The New York Times’ David Leonhardt recently published the second installment of his rather unorthodox college-rankings system. Washington Monthly has just released the 2015 edition of its own breed of unconventional rankings, too. As with the nation’s household rankers—The Princeton Review and U.S. News and World Report—and, now, the Obama administration’s much-anticipated “College Scorecard” database, these indexes can be quite consequential in the higher-education world. Stakes are especially high at a time when colleges are under public scrutiny for problems ranging from soaring tuition to mission creep.
One might argue that the ways in which Washington Monthly and The Upshot (The Times’ news-by-the-numbers subsite) crunch the data make their scoring systems a lot more socially responsible than those of their competitors. They probably wouldn’t be the go-to resources for, say, an economically well-off aspiring business major who’s strictly narrowed his college-selection criteria down to things like prestige, a well-equipped gym, and study-abroad opportunities in Japan. Rather, the students who’d likely find more benefit from these rankings may not even have the know-how to prioritize these kinds of details, let alone have the wherewithal to pursue them. Or they might have bigger-picture goals in mind.
In that sense, these indices envision themselves as altruistic tools that hold colleges accountable for the degree to which they act as conduits of opportunity. “College administrators wouldn’t phrase it this way,” Leonhardt wrote, “yet [the ones with low economic diversity] are essentially deciding that economic diversity matters less than other priorities—like sports teams, new buildings, and some low-enrollment academic programs.”
Leonhardt’s index differs from The Washington Monthly’s national-universities guide in some key ways. The former’s listing is somewhat exclusive to elite, high-performing schools (those where 75 percent of students graduate within five years), while the latter looks at three categories, including the percentage of Pell grant recipients enrolled, research prowess, and students’ involvement in or pursuit of public service. In a blog post last year, the Monthly writer Ed Kilgore highlighted Leonhardt’s focus on high-performing schools, comparing what was then his brand-new index to the magazine’s 2014 “Affordable Elites” subcategory. Perhaps in response, Leonhardt tweaked his algorithm this year, increasing the 75-percent graduation-rate cutoff from four to five years and effectively expanding the list to include more public universities.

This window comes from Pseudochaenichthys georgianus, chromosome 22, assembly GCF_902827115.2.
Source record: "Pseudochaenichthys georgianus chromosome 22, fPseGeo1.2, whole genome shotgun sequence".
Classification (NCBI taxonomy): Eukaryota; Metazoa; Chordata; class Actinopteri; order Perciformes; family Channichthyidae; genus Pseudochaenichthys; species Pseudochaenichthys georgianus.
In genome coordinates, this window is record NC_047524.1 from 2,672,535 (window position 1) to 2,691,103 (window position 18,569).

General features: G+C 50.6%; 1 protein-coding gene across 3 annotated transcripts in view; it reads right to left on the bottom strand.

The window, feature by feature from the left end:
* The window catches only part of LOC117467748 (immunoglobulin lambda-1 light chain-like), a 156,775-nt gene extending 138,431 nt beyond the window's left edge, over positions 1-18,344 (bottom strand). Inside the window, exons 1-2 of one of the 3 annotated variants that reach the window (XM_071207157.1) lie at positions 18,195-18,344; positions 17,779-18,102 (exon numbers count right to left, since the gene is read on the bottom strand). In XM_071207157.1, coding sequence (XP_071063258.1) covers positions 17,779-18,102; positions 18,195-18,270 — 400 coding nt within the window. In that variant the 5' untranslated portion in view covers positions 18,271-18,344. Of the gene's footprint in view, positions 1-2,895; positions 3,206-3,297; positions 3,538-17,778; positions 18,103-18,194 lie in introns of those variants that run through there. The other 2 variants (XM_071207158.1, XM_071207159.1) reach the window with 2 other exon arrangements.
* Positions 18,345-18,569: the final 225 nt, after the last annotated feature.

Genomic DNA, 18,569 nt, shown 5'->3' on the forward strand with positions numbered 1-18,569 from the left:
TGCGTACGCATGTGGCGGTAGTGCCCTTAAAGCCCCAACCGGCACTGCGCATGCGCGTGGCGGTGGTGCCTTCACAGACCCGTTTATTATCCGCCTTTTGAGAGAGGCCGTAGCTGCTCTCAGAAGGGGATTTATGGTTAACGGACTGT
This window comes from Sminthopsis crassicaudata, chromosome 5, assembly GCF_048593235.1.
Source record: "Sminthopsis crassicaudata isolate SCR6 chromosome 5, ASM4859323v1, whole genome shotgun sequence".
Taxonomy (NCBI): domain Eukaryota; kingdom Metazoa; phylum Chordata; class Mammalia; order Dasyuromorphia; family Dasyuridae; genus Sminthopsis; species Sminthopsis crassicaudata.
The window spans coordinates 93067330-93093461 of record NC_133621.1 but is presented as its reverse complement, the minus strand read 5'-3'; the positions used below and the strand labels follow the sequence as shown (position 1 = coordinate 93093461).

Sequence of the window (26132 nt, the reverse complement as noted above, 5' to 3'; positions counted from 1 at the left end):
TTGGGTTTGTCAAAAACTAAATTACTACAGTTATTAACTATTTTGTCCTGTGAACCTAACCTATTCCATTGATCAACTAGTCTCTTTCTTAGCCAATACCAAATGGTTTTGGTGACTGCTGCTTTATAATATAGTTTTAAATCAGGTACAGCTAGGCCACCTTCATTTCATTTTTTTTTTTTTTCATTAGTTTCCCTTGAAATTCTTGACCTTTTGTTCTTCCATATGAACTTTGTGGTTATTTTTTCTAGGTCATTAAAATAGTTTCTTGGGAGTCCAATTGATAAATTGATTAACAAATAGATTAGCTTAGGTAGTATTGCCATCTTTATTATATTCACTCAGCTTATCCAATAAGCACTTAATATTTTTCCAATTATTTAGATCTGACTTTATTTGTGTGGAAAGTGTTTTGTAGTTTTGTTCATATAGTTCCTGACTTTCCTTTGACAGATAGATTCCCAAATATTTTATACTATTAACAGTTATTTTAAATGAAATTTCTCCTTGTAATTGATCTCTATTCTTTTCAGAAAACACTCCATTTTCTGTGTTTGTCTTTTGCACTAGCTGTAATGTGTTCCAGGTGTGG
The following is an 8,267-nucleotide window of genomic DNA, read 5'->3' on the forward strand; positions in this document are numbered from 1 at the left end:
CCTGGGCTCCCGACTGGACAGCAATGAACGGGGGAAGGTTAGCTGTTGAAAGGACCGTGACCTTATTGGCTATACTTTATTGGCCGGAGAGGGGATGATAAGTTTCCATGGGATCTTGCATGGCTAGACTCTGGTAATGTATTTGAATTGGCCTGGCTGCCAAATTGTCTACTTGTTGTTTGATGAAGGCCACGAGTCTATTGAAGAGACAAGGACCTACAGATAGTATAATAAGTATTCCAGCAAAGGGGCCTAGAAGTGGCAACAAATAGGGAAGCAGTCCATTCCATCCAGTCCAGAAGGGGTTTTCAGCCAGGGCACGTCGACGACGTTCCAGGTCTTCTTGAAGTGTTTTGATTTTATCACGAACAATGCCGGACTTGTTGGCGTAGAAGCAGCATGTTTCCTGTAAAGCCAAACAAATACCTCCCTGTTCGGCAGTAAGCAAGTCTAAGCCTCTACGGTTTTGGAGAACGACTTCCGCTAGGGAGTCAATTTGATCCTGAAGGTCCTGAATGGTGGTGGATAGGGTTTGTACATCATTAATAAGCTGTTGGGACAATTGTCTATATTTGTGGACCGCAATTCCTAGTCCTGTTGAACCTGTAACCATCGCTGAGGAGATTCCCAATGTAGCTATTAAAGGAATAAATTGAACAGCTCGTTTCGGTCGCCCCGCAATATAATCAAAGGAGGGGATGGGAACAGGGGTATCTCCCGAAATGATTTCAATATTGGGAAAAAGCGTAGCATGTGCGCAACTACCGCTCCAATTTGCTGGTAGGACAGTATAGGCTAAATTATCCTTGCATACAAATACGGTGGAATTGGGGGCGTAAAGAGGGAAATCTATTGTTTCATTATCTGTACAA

Partly as a result of Leonhardt’s adjustment, the two indices have one particularly striking commonality this year: they each have the University of California holding a huge proportion of the top spots. Six of The Upshot’s top 10 are UC schools (none of which even made it onto the list last year because of the graduation-rate criterion), while UC campuses occupy four of the top 10 spots on the Monthly’s listing of national universities. Notably, the three UC schools that got top rankings in both lists—its flagship Berkeley campus, San Diego, and UCLA—are also the system’s most selective.
Both news outlets give kudos to the University of California for focusing on achievement that matters. Despite excelling in high-school classes and on the SAT, relatively few poor students who perform well academically apply to and succeed in selective colleges. This is, as Leonhardt has noted, as much of an economic dilemma for society at large as it is an injustice for the individuals affected—a revelation that has prompted initiatives to ramp up income-based equality at colleges.
The bent toward affluent students at selective colleges, including those with notably hefty endowments, has remained one of American higher education’s most egregious shortcomings. For example, the University of Virginia, a public institution, has received widespread criticism for not doing enough to recruit economically disadvantaged students, despite its $213,000 per-student endowment and creation of diversity-focused administrative initiatives. This year, it placed 102nd out of 179 on The Upshot’s index, sandwiched between other elite schools known for being cost-prohibitive, such as Bryn Mawr and Notre Dame. (Interestingly, it was ranked 63rd out of 279 on the Monthly’s list.) The socioeconomic status quo in higher ed helps explain why upward mobility, as Leonhardt wrote last year, has become all but a facade in a country that’s supposed to be a place where dreams come true.
The University of California’s prominence this year is in many ways a turnaround story. The system has famously battled budget cuts, labor issues, and relatively slow completion rates, while its economic-diversity endeavors have, arguably, been hampered by California’s controversial two-decade ban on race-based affirmative action. Yet the two new rankings suggest that the system’s attempts to keep tuition on the low side, enroll community-college transfers, and target recruitment at families with limited means are paying off. Latinos are now the fastest growing and second-largest ethnic group admitted to the UC system, making up close to three in 10 of last year’s freshmen class. While acknowledging the volatility of the nation’s higher-education landscape, Leonhard’s report summarizing this year’s rankings was titled “California’s Upward-Mobility Machine.”